“Demand for our 50-year-old single harvest ports remain strong. We have had a successful year with 1996 and are now launching the 1967. Demand is strong as consumers are looking for something for a special occasion,” says Bridge.

French company La Martiniquaise is another major player in the Douro with its Porto Cruz brand. The company claims to have increased its sales by 41% between 2011 and 2015 (Source: IWSR Portugal 2016 Report).

Junior international brand manager, whiskies and aperitifs, Johanne Theveney, is very keen. He tells DI: “We are really enthusiastic for the years to come as the whole category has started to evolve, but it is true that the port category has been, and is still, facing some challenges.”

This year in its home market – Cruz’s first – the brand launched Cruz Fresco – claimed to be ‘a new way of consuming port’.

Theveney says: “We encourage people to drink their tawny port chilled, with a lot of ice and a slice of orange, as a refreshing drink. We know this use wouldn’t have been possible in Portugal, for instance, where consumers are more attached to traditions.”

Theveney claims the campaign performed well and has kept the French market growing (4.5% sales YTD – Source: IRI). “We think it’s a priority to show new aspects and new uses of the product like we did with our pink reference a few years ago.

“We do not fear to recommend to use our white and pink products fresh or mixed in cocktails so people can become familiar with the taste of port in a more common and modern way,” says Theveney.

He adds Porto Cruz wants to demonstrate that port can be as complex as wine, with broader uses. “Yet we are not excluding connoisseurs and we keep developing our premium range too, releasing unique and exceptional products such as vintages or Colheitas.”

On the other hand, Sogrape is ploughing a more traditional furrow, investing heavily in its aged tawnies.

In an effort to be ‘disruptive’ to the category, it commissioned major drinks packaging design specialist Stranger & Stranger to come up with a new look for its Sandeman Aged Tawnies range.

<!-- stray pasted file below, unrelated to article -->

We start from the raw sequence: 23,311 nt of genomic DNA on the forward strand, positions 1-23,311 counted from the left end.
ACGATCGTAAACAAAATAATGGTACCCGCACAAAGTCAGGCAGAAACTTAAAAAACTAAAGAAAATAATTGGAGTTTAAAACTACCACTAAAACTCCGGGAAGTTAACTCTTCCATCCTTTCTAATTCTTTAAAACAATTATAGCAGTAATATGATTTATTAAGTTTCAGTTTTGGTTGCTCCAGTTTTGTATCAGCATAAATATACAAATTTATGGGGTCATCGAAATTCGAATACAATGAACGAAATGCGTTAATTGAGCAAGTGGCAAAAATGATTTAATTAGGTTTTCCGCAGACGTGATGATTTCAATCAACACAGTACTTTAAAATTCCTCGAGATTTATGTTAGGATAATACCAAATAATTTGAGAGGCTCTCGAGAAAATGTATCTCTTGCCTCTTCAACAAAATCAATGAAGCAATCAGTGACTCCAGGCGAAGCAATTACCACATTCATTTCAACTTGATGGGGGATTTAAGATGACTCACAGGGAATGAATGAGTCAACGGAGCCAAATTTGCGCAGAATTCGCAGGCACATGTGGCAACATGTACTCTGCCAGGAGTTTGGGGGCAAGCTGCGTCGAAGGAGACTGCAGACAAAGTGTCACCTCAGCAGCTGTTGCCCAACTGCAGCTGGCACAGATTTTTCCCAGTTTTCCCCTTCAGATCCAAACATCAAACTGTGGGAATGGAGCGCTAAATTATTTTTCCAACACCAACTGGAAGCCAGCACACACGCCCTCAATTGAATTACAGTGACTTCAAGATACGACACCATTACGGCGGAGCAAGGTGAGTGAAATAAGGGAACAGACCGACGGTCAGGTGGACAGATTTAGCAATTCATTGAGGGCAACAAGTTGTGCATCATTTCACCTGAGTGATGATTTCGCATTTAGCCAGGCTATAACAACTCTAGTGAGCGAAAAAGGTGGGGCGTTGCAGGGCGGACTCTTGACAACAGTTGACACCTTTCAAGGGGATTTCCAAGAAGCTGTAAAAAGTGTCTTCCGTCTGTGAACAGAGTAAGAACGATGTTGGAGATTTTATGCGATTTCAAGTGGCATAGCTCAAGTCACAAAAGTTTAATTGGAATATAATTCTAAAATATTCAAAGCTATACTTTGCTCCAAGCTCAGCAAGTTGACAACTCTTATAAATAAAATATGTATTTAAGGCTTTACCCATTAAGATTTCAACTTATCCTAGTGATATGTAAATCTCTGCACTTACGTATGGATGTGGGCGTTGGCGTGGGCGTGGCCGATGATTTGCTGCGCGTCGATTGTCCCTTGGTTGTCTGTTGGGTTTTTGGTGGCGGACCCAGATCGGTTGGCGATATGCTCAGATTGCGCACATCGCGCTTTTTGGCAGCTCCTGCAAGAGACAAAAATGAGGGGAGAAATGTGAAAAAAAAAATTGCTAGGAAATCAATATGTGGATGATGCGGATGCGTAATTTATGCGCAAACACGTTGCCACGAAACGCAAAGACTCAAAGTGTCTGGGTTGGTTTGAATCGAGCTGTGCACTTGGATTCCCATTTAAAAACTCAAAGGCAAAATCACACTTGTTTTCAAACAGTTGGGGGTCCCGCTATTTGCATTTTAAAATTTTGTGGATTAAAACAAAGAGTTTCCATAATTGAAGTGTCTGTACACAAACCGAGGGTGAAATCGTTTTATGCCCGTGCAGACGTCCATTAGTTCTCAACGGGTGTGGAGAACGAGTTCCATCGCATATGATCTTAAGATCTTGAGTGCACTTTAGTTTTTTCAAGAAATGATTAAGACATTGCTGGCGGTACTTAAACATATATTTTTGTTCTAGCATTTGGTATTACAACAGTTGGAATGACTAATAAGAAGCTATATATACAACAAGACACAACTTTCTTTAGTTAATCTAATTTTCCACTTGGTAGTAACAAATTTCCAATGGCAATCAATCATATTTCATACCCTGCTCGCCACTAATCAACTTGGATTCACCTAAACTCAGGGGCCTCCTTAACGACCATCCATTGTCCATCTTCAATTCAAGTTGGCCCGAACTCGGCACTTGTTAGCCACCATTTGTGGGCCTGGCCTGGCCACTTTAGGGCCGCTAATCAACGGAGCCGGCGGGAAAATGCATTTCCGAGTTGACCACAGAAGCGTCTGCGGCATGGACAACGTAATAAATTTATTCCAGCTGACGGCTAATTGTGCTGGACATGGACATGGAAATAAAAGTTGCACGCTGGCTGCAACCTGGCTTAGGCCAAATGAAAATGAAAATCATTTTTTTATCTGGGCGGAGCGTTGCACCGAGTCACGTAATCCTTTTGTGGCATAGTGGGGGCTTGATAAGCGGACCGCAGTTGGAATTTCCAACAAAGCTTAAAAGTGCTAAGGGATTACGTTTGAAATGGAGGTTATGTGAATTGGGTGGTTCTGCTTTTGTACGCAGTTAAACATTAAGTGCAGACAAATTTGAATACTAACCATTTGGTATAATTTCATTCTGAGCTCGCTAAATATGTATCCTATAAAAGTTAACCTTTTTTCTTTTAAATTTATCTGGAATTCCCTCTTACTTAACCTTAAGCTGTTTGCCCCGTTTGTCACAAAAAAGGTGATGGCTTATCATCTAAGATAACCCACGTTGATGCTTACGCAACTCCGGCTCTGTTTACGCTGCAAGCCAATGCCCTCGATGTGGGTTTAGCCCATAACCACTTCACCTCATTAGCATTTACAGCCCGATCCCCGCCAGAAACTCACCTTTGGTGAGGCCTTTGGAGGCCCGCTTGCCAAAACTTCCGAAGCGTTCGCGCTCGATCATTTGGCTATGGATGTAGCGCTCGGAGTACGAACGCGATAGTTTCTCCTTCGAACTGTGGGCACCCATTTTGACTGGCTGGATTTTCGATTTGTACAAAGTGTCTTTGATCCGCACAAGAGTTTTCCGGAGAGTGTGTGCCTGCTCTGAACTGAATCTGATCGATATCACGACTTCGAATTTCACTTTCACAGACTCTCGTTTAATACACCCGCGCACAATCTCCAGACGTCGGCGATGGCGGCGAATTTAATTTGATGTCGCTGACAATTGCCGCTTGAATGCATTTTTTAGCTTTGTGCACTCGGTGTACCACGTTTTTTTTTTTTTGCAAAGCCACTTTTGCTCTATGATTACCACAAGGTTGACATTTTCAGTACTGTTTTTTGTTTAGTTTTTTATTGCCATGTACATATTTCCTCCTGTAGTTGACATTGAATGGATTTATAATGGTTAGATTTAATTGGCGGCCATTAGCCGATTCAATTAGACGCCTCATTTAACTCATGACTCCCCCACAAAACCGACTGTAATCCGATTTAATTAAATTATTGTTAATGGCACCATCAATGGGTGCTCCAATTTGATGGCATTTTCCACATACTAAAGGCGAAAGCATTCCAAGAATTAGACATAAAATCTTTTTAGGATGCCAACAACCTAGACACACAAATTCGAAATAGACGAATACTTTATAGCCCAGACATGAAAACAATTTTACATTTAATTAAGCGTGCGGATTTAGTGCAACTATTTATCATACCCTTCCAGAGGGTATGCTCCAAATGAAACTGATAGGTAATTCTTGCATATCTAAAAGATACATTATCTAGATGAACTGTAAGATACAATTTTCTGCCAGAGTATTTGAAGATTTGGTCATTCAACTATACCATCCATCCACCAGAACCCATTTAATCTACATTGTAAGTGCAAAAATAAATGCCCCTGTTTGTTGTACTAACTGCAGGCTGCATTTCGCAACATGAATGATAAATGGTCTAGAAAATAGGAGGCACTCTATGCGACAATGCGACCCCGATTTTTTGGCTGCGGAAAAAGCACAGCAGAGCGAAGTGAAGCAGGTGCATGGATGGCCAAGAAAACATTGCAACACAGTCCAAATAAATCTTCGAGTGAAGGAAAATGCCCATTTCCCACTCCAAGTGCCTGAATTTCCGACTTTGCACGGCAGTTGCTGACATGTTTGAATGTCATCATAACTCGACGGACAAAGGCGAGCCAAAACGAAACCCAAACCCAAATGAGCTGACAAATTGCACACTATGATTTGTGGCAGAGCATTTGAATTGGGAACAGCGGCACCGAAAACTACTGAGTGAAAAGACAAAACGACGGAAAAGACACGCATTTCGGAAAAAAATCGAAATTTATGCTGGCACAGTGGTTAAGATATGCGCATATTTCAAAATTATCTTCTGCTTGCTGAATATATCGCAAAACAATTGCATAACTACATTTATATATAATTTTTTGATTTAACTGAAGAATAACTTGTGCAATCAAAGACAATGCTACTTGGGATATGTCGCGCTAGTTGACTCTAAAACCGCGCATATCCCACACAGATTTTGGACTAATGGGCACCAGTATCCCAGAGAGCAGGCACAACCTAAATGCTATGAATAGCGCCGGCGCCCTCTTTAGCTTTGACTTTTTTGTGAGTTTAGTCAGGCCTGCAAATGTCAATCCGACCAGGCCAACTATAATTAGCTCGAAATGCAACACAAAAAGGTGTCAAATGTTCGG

So out went the traditional cues for port. Clear glass was introduced instead of black to show off the maturation and colour change from the 10-year-old up to the 30 and 40-year-olds. There are embossed bottles, a roundle and beautiful labels to tell the story and convey the quality.

The one thing that remains is ‘The Don’. You can’t have Sandeman without the famous cloaked figure. It just wouldn’t taste the same.


Sogrape UK marketing manager Rupert Lovie tells Drinks International: “We see the aged tawnies category as having lots of potential. It is a revelation for people to try them if they have only been used to port with cheese at Christmas.”

According to Lovie, aged tawnies are tracking at 29.8% up in the UK on a MAT total from January to August. The sectors getting squeezed are the likes of reserve rubys and LBVs in the middle.

Inevitably, the cocktail boom is of interest to Lovie. He believes the rich, fruity characters make a fine base for cocktails. One of the company’s priorities is to break into the bartending world and make it aware of the quality and possible versatility of port for long drinks.


Bridge says: “The Fladgate Partnership continues to invest in its port business and has recently moved all its offices on to a single site. We have refurbished the Taylor’s visitors’ centre and we have further plans for investment in tourism-related activity.

“In 2016 we have refurbished and relaunched the Vintage House Hotel in Pinhao and bought the Hotel Infante Sagres in Porto. The Infante Sagres will undergo a refit over the next two years, which includes launching in April 2018 an innovative food and beverage offer with Vogue magazine. The intention is that once again the Infante Sagres will be the most glamorous place to eat, drink and be seen in Porto.

“We continue to develop other areas of our business and we remain positive about the future. We are looking forward to celebrating the Taylor’s Port 325th anniversary next year,” says Bridge.

Theveney says: “Producers have increased their efforts and have taken appropriate measures to promote the port category worldwide. We observe a wide phenomenon of premiumisation, with the release of numerous vintages ports or very limited editions, for instance.”

This strategy works well in some specific markets, such as Canada and the US. Consumers are ready to pay more than before for port and acknowledge that a good port is worth a good wine. Port also benefits from the rising reputation of Portuguese and Douro wines across the world.

“Porto Cruz assumes its role of category leader and wants to galvanise and grow the whole category, making port accessible to all consumers and rejuvenate consumption.

“The Porto Cruz brand invested a lot in colourful and attractive campaigns. Our iconic woman in black is a ‘living’ proof of the brand evolution over the years. We look towards more modernity but we stay true to our roots, proud of our Portuguese origins and port expertise. We claim ourselves as an authentic and traditional brand in a contemporary way. We want to help port become more fashionable,” concludes Porto Cruz’s Theveney.